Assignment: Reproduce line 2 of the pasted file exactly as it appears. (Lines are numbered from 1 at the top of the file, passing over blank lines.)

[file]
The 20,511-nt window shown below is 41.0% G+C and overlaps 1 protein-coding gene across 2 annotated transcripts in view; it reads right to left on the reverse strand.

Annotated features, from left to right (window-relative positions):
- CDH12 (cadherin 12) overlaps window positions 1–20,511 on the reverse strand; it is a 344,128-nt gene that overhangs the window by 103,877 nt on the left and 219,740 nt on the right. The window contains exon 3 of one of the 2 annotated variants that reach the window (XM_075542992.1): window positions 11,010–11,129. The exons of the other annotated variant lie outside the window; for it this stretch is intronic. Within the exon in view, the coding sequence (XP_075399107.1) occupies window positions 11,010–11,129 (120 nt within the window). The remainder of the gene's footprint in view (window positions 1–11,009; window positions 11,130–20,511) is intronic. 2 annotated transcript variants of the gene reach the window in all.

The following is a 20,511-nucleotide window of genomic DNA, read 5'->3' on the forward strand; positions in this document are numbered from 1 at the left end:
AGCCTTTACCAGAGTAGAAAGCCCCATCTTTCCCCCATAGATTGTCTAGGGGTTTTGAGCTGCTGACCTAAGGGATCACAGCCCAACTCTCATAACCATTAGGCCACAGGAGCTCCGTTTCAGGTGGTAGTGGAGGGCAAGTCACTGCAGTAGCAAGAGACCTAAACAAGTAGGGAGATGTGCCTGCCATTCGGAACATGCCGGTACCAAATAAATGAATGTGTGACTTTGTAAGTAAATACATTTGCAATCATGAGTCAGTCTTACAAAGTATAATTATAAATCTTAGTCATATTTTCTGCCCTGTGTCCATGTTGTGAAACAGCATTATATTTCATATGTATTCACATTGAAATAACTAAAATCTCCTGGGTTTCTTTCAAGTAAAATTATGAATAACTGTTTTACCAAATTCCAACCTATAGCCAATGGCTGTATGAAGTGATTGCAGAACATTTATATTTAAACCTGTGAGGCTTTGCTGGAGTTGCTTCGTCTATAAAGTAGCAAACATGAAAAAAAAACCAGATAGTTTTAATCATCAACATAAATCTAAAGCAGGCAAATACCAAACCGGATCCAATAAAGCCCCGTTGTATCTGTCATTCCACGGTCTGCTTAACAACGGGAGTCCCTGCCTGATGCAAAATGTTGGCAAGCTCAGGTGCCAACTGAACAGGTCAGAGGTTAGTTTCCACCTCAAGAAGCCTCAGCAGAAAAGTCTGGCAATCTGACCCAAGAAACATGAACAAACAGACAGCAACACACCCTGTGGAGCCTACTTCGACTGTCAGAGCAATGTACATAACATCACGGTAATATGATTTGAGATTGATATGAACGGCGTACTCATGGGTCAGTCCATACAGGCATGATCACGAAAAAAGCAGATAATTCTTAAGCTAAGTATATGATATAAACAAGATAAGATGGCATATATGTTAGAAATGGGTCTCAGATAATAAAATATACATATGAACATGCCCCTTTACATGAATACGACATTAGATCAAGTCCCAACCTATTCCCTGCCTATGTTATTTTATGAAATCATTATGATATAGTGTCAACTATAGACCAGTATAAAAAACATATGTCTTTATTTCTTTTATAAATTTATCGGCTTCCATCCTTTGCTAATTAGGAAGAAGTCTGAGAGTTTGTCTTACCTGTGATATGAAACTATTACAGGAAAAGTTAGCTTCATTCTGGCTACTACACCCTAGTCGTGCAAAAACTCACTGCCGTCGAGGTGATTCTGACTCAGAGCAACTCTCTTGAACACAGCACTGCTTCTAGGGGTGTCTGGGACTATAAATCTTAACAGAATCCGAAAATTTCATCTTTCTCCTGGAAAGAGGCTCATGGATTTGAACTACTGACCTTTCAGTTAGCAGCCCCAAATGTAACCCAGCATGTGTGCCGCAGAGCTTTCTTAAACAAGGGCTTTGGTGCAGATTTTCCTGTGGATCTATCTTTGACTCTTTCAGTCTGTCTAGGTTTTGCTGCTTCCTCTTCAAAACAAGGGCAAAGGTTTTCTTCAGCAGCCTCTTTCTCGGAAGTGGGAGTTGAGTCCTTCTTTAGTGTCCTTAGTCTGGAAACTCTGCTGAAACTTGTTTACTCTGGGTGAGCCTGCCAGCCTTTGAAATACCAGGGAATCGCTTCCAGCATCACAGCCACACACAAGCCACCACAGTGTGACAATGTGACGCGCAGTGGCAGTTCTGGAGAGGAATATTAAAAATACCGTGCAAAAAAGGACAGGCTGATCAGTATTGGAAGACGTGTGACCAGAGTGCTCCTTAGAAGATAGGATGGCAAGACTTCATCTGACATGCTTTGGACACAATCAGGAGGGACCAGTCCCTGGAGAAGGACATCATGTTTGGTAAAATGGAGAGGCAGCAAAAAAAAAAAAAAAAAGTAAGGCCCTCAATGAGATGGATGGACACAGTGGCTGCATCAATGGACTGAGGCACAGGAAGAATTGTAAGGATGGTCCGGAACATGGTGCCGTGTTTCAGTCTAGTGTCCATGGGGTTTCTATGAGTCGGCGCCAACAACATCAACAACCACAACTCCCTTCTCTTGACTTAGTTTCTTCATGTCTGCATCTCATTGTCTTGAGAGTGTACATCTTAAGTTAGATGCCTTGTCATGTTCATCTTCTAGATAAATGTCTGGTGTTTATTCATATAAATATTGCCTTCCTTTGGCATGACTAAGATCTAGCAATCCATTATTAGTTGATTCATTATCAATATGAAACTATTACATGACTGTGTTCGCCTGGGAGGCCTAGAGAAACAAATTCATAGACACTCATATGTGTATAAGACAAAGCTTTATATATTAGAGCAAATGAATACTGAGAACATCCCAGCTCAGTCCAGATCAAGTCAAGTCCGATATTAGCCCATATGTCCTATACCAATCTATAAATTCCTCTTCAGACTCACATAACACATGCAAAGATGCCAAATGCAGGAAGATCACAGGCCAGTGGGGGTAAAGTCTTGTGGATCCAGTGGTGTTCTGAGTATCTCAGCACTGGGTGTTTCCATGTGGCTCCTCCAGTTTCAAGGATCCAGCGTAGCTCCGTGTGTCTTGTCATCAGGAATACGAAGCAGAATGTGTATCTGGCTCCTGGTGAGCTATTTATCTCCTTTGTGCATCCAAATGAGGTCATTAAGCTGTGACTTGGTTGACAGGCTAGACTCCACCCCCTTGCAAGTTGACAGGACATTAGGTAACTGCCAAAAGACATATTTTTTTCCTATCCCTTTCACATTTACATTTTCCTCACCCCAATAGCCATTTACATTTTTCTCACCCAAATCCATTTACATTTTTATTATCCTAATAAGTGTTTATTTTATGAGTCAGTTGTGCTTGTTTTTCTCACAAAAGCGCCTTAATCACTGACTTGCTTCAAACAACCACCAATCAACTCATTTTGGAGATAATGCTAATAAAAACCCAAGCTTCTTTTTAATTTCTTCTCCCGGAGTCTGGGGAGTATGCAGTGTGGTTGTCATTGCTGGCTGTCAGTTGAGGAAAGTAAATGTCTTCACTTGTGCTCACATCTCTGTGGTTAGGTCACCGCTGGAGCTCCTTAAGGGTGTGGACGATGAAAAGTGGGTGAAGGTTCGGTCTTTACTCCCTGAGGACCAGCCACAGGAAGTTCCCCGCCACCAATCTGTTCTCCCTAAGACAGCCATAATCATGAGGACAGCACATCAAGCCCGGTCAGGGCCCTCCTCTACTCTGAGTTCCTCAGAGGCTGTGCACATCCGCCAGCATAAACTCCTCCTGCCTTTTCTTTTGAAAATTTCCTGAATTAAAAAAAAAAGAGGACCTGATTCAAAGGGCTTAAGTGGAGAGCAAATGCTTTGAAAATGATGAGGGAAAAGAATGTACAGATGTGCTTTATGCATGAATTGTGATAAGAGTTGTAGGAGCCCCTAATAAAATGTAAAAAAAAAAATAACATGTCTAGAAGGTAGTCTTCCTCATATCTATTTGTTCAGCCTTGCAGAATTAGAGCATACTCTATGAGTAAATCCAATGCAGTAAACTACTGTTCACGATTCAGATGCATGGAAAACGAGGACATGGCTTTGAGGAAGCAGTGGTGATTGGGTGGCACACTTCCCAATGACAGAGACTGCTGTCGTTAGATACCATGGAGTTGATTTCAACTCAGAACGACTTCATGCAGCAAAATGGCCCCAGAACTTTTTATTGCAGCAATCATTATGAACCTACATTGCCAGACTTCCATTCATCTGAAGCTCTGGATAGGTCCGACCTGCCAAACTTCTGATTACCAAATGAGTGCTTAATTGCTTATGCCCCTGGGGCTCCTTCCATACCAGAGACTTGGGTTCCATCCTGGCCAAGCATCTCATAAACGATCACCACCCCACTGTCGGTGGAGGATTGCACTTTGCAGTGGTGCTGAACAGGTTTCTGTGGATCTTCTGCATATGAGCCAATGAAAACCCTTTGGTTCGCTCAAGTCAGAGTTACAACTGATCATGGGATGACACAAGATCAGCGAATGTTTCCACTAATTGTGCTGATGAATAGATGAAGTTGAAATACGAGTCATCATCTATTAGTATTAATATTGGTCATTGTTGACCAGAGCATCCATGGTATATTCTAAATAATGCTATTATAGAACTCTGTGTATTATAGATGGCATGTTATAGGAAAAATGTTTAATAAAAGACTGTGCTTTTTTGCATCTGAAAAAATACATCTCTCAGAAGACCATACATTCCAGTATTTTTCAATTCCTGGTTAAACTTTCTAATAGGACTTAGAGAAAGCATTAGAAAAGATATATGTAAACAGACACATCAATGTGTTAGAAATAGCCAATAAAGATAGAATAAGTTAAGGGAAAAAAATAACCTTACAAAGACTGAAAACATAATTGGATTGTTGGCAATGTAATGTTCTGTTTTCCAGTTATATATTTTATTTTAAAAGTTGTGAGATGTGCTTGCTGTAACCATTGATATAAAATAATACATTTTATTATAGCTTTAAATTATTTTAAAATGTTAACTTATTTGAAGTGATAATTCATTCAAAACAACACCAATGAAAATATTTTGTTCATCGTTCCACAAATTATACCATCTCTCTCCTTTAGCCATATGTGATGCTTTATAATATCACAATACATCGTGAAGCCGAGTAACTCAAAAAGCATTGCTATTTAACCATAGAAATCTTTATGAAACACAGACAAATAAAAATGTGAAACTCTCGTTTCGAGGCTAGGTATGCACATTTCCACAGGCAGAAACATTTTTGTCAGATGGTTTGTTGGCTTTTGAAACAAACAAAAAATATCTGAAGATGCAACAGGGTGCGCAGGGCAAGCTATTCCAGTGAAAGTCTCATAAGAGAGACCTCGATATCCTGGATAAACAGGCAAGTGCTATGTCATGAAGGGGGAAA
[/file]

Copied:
Annotated features, from left to right (window-relative positions):